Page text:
The digital dark age is a lack of historical information in the digital age as a direct result of outdated file formats, software, or hardware that becomes corrupt, scarce, or inaccessible as technologies evolve and data decay. Future generations may find it difficult or impossible to retrieve electronic document
s and multimedia
, because they have been recorded in an obsolete
and obscure file format
, or on an obsolete physical medium, for example, floppy disk
s. The name derives from the term ''Dark Ages''
in the sense that there could be a relative lack of records in the digital age, as documents are transferred to digital formats and original copies are lost. An early mention of the term was at a conference of the International Federation of Library Associations and Institutions
(IFLA) in 1997.
The term was also mentioned in 1998 at the Time and Bits conference,
which was co-sponsored by the Long Now Foundation
and the Getty Conservation Institute
Proprietary and obsolete file formats
The problem is not limited to text documents, but applies equally to photos, video, audio and other kinds of electronic documents. One concern leading to the use of the term is that documents are stored on physical media
which require special hardware
in order to be read and that this hardware will not be available in a few decades from the time the document was created. For example, it is already the case that disk drives capable of reading 5¼-inch floppy disk
s are not readily available.
The digital dark age also applies to the problems which arise due to obsolete file formats
. In such a case, it is the lack of necessary software
which causes problems when retrieving stored documents. This is especially problematic when proprietary format
s are used, in which case it might be impossible to write appropriate software to read the file.
Magnetic tape data storage
Magnetic tape data
storage is a method of storing data on magnetic tape
. It is used as a backup method of storage for digital storage
and is one way of mitigating a possible digital dark age. For example, in 2011 hundreds of thousands of Google accounts were reset and the data in those accounts went missing. Google was able to restore the data to the email accounts from the data stored on magnetic tape. Magnetic data storage is also used by financial institutions, hospitals, movie studios, and manufacturing companies to backup content. Magnetic tape can hold hundreds of terabytes of data.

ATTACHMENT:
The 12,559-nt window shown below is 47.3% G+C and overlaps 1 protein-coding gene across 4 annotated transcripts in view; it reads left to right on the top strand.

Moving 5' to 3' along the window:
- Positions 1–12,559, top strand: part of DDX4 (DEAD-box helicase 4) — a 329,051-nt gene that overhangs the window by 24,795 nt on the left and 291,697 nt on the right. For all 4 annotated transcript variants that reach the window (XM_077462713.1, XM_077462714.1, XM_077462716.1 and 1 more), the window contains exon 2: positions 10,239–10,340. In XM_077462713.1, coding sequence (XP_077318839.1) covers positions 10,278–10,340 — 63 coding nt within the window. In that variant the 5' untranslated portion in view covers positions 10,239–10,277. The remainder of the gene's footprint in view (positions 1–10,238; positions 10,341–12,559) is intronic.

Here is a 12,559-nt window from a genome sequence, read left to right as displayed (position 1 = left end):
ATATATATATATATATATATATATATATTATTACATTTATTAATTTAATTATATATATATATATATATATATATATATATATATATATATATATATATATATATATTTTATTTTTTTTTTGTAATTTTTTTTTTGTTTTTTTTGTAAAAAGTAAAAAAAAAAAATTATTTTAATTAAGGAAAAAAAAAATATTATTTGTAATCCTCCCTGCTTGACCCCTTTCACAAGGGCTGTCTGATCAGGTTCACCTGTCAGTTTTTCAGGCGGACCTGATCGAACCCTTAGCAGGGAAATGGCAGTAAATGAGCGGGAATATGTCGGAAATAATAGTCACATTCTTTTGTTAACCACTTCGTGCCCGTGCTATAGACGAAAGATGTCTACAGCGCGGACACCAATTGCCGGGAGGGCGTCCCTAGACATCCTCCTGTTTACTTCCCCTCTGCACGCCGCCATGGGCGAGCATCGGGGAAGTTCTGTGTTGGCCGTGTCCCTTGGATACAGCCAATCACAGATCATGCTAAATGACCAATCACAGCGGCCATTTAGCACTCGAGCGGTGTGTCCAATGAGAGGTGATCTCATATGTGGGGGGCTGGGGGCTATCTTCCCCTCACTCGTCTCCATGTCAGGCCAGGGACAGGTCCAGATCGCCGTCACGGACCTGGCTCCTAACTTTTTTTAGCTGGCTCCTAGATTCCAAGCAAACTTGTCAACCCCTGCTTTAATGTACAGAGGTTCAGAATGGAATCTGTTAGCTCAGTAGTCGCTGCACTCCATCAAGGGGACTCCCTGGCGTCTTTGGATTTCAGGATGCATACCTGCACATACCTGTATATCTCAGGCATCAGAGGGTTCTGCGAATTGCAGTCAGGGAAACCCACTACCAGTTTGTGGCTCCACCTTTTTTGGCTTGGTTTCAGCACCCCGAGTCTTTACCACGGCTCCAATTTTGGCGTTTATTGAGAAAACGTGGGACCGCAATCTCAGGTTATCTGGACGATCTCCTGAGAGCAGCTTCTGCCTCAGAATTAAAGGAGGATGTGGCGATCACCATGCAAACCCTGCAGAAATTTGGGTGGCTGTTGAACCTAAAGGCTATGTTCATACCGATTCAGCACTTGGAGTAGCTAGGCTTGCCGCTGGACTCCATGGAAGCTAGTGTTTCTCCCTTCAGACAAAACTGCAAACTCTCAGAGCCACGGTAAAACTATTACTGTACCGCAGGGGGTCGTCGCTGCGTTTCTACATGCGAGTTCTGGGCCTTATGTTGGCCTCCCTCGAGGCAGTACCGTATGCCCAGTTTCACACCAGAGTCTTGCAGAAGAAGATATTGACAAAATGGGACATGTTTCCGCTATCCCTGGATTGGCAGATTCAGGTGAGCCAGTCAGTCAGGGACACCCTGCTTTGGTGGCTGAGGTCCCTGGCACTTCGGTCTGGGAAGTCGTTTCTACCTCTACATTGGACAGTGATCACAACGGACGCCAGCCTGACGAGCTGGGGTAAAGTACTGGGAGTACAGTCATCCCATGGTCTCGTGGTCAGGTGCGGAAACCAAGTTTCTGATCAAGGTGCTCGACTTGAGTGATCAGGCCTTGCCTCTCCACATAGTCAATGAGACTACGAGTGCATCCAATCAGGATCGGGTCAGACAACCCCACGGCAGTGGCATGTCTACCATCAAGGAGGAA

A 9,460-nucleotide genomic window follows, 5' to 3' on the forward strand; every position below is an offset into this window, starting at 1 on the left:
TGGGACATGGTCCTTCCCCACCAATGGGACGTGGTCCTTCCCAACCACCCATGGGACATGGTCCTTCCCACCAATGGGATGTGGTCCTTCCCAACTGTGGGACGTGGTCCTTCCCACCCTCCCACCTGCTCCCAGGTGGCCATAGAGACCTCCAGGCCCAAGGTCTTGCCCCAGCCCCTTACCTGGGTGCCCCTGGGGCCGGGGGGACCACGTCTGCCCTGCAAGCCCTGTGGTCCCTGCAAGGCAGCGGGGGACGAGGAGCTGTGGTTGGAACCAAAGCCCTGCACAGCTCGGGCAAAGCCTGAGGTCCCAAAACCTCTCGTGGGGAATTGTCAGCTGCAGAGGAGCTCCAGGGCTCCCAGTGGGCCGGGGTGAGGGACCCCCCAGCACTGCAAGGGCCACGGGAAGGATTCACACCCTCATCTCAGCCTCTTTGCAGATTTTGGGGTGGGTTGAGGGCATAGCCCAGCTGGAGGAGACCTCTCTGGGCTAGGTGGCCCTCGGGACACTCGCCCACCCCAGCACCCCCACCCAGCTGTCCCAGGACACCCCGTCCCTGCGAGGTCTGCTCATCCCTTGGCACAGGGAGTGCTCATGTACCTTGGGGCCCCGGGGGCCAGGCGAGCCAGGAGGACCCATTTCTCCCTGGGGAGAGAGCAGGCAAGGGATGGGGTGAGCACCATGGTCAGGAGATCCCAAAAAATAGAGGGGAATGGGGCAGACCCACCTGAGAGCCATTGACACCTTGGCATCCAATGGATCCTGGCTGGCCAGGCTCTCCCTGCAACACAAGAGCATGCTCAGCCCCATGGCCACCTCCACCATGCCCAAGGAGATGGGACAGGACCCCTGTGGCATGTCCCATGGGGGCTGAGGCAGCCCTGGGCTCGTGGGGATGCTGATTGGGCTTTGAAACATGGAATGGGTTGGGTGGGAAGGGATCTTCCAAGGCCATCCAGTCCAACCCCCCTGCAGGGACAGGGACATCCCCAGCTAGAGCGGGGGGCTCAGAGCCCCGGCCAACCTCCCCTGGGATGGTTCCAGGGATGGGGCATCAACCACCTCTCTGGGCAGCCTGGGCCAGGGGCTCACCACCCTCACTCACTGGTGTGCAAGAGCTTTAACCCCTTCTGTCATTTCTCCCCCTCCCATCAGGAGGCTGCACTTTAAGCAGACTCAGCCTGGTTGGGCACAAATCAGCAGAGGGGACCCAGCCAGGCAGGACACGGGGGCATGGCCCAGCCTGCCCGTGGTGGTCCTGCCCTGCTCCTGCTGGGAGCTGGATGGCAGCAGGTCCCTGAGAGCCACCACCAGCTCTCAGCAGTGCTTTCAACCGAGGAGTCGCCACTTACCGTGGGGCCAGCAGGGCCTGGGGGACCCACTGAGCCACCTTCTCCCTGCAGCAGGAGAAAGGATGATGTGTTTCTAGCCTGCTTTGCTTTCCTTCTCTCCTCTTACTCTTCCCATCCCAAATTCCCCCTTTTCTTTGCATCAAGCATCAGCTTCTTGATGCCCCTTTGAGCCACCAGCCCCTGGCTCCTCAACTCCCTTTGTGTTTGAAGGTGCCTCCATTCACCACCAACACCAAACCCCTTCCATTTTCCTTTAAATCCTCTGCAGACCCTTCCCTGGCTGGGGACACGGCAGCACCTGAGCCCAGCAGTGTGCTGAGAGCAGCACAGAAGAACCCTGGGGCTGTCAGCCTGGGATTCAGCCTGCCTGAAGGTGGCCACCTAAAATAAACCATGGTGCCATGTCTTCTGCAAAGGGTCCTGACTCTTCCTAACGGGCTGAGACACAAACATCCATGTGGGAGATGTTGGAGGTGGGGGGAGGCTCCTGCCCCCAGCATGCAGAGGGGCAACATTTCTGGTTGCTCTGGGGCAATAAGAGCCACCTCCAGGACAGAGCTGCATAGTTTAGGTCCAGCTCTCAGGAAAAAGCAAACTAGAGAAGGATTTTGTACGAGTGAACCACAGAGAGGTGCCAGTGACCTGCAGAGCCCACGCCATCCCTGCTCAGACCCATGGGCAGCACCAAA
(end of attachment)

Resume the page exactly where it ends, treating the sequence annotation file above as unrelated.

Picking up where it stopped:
Archiving the internet
The Internet Archive
has stated that one of their goals is to prevent the digital dark age.
, Vice President of Google, showed his concerns about data preservation in the annual meeting of the American Association for the Advancement of Science in 2015: "As the way that we store information about ourselves develops, memories stored in files that use older technology are becoming harder to access. That could mean that historians of the future are unable to learn about our lives". His suggested solution consists of preserving a sample of every piece of software and hardware that has ever existed so that it never becomes obsolete. He proposed taking an X-ray snapshot of the content, the application and the operating system along with a description of the machine. This information should be then stored, instead of in a museum, in servers in the cloud.
A famous example is NASA
, whose early space records have suffered from a dark age issue more than once. For over a decade, magnetic tapes from the 1976 Viking Mars landing
were unprocessed. When later analyzed, the data was unreadable as it was in an unknown format and the original programmers had either died or left NASA. The images were eventually extracted following many months of puzzling through the data and examining how the recording machines functioned.
Another example is the BBC Domesday Project
in which a survey of the nation was compiled 900 years after the Domesday Book
was published. While the original Domesday Book of 1086 is still readable today, there were great fears that the discs of the 1986 Domesday Project would become unreadable as software and disk drives capable of reading the format became rarer and rarer. However, in 2002 the CAMiLEON